(Read This Part Third!! See First & Second Parts Below)
Helmsley's aim was true, but his faithful sword failed to pierce the monster's flesh. The blade merely glanced off the creature's chest, denting the tough, leathery skin of its tunic -as if its heart were made of stone. Helmsley was stunned; he had never seen the like of this before, and it shocked him greater than the monster's gruesome appearance and ever-changing features. He took two steps back, gasping, "What sorcery is this?"
The monster laughed and lunged toward Helmsley, its arms outstretched as if to tear Helmsley's head from his shoulders. Helmsley quickly duck and spun out of the thing's path, slicing his left leg in a circle to knock the creatures legs out from underneath him. The maneuver succeeded and Helmsley found himself staring down at the creature on the ground. He raised his sword to make the killing blow, but two thoughts fought for prominence in his mind. The first was that his sword had failed before; what will make it prevail this time? The second was that the creature had not move since it fell. It lay, quite silently, on its belly, face-down in the dirt. Acting on impulse, Helmsley kicked the creature over onto its back, holding his sword and shield at the ready. The monster was not dead -its eyes were open, staring into Helmsley's eyes. But it did not move. Helmsley grew angry -was the monster toying with him? Would it pretend to be injured and then fly up and destroy him? What game was it playing? The last question Helmsley said aloud.
"No game, I'm afraid, Sir Helmsley. This is, in fact, a matter of life or death. Many already have died from this 'game' as you just called it. Many of your men...hunters, soldiers..." Incredibly, the monster's features began to settle, forming a face grotesque but yet disturbing in its likeness to humanity. Even more incredibly, Helmsley spied tears glistening in the creatures opaque eyes and on its hollowed out cheeks.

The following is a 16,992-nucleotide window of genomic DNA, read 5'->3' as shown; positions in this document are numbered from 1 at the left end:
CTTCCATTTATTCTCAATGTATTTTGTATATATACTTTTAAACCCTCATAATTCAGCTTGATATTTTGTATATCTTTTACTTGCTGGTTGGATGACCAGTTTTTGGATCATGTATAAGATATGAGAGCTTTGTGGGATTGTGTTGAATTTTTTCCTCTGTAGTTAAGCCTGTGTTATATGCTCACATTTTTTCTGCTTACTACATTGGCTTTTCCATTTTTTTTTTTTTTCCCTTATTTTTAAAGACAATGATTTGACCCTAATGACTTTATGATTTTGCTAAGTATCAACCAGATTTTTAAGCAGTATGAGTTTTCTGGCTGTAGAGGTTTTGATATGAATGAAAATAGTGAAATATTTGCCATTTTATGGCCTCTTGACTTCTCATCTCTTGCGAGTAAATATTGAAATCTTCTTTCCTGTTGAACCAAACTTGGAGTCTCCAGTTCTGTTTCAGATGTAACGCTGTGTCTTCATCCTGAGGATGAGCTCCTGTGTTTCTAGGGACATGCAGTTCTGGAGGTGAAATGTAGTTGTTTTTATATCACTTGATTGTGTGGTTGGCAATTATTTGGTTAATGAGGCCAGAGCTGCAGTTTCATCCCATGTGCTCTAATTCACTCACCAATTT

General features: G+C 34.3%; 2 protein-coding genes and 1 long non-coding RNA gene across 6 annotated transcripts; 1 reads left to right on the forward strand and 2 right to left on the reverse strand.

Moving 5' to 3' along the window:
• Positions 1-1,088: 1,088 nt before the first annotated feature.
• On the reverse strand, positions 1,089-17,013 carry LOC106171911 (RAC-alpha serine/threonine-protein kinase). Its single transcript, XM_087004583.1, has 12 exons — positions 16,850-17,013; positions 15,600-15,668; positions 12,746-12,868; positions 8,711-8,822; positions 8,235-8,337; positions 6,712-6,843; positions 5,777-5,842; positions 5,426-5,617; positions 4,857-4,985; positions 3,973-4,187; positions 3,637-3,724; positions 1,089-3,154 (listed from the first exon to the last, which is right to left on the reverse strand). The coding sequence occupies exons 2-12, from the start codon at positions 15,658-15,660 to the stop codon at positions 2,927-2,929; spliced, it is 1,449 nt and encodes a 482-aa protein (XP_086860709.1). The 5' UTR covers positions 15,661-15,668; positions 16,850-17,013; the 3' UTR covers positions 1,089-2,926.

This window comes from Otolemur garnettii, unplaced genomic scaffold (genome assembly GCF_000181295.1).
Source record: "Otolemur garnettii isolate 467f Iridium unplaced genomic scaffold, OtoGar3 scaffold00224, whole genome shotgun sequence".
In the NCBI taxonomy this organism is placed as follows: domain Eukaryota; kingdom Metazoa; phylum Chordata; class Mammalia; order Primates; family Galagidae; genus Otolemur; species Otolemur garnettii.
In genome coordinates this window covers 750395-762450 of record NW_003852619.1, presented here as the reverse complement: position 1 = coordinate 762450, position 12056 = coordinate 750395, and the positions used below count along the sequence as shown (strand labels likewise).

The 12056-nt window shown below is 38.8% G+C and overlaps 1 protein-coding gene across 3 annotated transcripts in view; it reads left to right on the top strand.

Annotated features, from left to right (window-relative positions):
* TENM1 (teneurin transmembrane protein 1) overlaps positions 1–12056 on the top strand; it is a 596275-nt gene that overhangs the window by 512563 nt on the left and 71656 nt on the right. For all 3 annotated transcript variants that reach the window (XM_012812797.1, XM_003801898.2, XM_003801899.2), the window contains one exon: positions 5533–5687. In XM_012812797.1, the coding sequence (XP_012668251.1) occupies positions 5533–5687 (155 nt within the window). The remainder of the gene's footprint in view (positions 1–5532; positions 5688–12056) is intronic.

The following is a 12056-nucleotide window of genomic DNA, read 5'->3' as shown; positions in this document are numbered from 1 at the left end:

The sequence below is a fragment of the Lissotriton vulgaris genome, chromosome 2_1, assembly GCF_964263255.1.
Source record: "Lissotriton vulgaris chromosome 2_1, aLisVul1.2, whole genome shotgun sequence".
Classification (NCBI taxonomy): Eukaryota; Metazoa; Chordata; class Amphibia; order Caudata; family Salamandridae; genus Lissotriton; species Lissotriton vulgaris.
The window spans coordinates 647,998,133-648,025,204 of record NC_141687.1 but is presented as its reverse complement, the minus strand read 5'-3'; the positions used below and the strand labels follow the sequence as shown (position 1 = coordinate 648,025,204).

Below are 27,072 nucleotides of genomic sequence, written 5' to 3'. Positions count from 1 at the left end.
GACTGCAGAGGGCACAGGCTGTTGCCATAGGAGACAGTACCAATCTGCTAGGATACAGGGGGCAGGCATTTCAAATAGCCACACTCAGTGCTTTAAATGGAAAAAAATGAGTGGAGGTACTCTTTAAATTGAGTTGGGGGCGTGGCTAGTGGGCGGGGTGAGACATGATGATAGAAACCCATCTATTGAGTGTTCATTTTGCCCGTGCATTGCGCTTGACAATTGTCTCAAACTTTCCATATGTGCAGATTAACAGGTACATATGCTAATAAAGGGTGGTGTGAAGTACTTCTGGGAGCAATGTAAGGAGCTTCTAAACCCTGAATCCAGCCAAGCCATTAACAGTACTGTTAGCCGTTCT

"I don't understand. Explain yourself!" Helmsley cried out.
"Explain...explain...yes. I can do that. Though I do not have much time left now," the creature wheezed. "I did not kill your men. And they are not all dead. Most -well, not most, but at least half -of your people have indeed lived."
"Liar!" Helmsley roared, "You lie -they have never returned from battle with you and your brethren! Where are they, then, if in fact more than half of them still live?"
"I do not know. It is unfair to ask me. Ask yourself where a human like yourself might go once they have battled against -and prevailed against -themselves. Ask yourself where a human might run to, where a human might hide, once he has discovered what lies within him. What darkness lies within him." The creature gazed into Helmsley's eyes, openly shedding tears now, but making no effort to wipe them from its deformed face. "Ask yourself, and maybe there you will find your men -the ones that survived. The others, I'm afraid, very very afraid, have been consumed by their darker selves. Like you might have been, had not your bravery in facing me...in facing yourself...saved you in the end. This is the end, you know." The monster's tears finally stopped falling, and it took a deep breath. It gazed at Helmsley expectantly, waiting for a flurry of questions.